Hornet Plankowner Visits America to Speak on Battle of Midway
150604-N-VR008-044 SAN DIEGO (June 4, 2015) Retired Lt. Cmdr. Richard Nowatzki, who served on board the aircraft carrier USS Hornet (CV 8) during the 1942 Battle of Midway, signs a book he wrote about his experience to present to Capt. Michael W. Baze, commanding officer of amphibious assault ship USS America (LHA 6) after speaking to the crew during a commemoration of the 73rd anniversary of the event. Hornet was later sunk in the Battle of Santa Cruz Islands. America is the first ship of its class and is optimized for Marine Corps aviation. (U.S. Navy photo by Mass Communication Specialist Seaman Kyle Goldberg/Released)
Hornet Plankowner Visits America to Speak on Battle of Midway
SAN DIEGO (NNS) -- One of the remaining plankowners of aircraft carrier USS Hornet (CV 8), retired Lt. Cmdr. Richard Nowatzki, gave a speech aboard amphibious assault ship USS America (LHA 6) June 4 recollecting his personal experience of the Battle of Midway in 1942.

Nowatzki, a seaman at the time, was a direct participant in the Battle of Midway and spoke firsthand to the crew on his battle experiences.

"I was honored to be asked to come here," said Nowatzki. "At my age, I enjoy giving these talks, because people appreciate it."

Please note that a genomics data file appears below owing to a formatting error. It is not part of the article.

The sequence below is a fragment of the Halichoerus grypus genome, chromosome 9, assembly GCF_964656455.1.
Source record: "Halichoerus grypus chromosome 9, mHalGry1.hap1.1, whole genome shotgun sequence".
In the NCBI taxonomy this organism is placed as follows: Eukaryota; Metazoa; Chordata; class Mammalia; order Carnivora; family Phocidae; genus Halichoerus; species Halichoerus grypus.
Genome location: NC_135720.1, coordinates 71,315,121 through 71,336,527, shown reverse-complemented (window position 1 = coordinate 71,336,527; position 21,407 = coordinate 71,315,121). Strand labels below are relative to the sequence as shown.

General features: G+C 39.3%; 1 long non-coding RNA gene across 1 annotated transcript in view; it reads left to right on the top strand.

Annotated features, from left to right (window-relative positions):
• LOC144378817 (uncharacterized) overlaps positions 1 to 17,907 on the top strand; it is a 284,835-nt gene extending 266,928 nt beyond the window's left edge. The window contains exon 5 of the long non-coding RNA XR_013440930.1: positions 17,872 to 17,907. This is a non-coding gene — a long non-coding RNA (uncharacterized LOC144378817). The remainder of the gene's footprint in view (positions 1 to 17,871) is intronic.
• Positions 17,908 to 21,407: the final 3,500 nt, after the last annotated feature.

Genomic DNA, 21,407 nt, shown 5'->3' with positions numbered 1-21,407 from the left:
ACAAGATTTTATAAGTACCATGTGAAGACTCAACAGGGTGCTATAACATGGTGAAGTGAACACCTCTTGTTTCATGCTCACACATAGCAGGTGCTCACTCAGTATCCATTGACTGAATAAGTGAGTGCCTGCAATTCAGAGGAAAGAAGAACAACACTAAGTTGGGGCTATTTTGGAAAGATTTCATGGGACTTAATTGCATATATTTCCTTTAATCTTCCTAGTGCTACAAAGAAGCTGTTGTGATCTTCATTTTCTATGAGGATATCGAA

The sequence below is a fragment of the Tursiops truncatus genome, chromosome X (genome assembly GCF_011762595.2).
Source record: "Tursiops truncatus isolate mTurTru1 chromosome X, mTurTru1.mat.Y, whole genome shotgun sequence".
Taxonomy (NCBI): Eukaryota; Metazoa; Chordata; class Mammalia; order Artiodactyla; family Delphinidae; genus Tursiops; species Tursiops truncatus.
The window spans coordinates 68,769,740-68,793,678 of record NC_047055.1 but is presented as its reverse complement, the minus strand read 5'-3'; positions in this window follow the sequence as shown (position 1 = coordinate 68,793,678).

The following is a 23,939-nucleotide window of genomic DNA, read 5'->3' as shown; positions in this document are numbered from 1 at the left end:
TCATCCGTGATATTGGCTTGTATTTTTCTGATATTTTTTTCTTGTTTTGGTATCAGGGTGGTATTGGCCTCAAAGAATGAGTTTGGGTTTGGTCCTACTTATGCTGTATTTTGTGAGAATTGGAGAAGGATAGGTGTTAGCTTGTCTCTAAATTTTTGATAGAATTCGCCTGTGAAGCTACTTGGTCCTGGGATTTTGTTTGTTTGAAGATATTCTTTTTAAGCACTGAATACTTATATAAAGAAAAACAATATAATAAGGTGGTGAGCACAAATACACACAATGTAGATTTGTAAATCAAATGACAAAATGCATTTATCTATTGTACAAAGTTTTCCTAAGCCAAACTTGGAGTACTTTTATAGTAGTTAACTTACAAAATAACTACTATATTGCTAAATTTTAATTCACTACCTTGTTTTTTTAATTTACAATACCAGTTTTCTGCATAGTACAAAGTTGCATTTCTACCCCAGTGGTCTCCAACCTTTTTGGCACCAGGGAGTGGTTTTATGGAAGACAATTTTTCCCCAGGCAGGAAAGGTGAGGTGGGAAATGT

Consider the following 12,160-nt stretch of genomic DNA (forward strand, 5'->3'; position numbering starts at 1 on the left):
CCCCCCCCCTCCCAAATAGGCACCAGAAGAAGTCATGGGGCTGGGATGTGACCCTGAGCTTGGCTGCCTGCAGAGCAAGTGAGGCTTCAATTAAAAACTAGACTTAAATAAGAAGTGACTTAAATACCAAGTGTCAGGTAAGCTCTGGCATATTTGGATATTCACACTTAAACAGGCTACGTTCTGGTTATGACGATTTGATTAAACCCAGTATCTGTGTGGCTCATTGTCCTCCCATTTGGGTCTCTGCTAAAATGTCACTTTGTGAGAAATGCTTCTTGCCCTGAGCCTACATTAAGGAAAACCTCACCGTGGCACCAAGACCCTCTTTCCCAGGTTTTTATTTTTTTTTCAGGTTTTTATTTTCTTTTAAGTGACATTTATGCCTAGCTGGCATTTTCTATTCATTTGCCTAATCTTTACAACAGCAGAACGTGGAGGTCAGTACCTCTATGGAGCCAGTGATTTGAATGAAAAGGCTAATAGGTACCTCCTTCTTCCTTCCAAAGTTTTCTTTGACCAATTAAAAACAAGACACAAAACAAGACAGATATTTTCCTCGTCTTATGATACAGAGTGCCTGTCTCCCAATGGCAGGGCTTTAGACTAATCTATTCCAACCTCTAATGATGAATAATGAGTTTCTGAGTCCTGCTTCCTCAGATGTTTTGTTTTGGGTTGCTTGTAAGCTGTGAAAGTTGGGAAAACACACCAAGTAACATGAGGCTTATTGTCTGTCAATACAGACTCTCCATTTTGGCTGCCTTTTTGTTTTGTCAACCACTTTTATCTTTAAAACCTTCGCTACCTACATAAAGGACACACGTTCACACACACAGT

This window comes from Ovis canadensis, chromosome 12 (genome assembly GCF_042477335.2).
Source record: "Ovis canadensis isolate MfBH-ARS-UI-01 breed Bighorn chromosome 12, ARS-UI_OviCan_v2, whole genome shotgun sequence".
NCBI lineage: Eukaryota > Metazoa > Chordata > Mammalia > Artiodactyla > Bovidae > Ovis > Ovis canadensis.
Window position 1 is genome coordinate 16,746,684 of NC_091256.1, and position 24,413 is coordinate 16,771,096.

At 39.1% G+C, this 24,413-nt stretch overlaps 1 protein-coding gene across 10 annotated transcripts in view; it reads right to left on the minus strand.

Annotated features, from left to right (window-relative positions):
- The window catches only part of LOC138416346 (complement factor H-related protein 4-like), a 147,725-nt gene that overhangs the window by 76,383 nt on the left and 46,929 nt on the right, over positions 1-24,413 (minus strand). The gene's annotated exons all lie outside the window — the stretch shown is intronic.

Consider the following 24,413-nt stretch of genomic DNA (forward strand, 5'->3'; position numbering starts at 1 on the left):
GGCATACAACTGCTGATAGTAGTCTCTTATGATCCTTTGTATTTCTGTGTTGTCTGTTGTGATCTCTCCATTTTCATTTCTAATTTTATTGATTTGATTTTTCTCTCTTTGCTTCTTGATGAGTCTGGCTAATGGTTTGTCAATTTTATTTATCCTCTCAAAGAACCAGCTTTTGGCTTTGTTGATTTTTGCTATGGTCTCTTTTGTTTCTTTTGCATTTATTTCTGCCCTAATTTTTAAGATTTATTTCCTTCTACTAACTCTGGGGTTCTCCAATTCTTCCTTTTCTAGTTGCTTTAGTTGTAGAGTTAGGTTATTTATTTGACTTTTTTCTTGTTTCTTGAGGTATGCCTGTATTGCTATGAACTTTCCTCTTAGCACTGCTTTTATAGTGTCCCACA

The ship was commissioned within Nowatzki's first month aboard and by the next year was part of the Battle of Midway. The ship was later sunk in the Battle of Santa Cruz Islands, Oct. 27, 1942.

America's crew appeared astonished at what Nowatzki had gone through in such a short time on the aircraft carrier.

"I was amazed and honored that he came and spoke to us," said Boatswain's Mate 3rd Class Kimberly White, assigned to America.

"I try to make the people realize what the world was like at that time," Nowatzki said.

The Battle of Midway was a major turning point for the war. The battle not only gave the warfighters and the home front a morale boost, but it also changed naval warfighting strategies forever. It was arguably the greatest naval victory in United States history.

"I am extremely thankful to have a man that was actually there with us today," said Capt. Michael W. Baze, commanding officer of America, in his closing remarks. "We're honored and humbled by your presence."

Born in Freeport, Illinois, in 1923, Nowatzki grew up in Chicago and graduated high school in June 1941. That August, he said he made a life-changing decision to join the Navy and serve his country in battle. Nowatzki had a distinguished Navy career, enlisting at the rank of E-1 and eventually retiring as a lieutenant commander.
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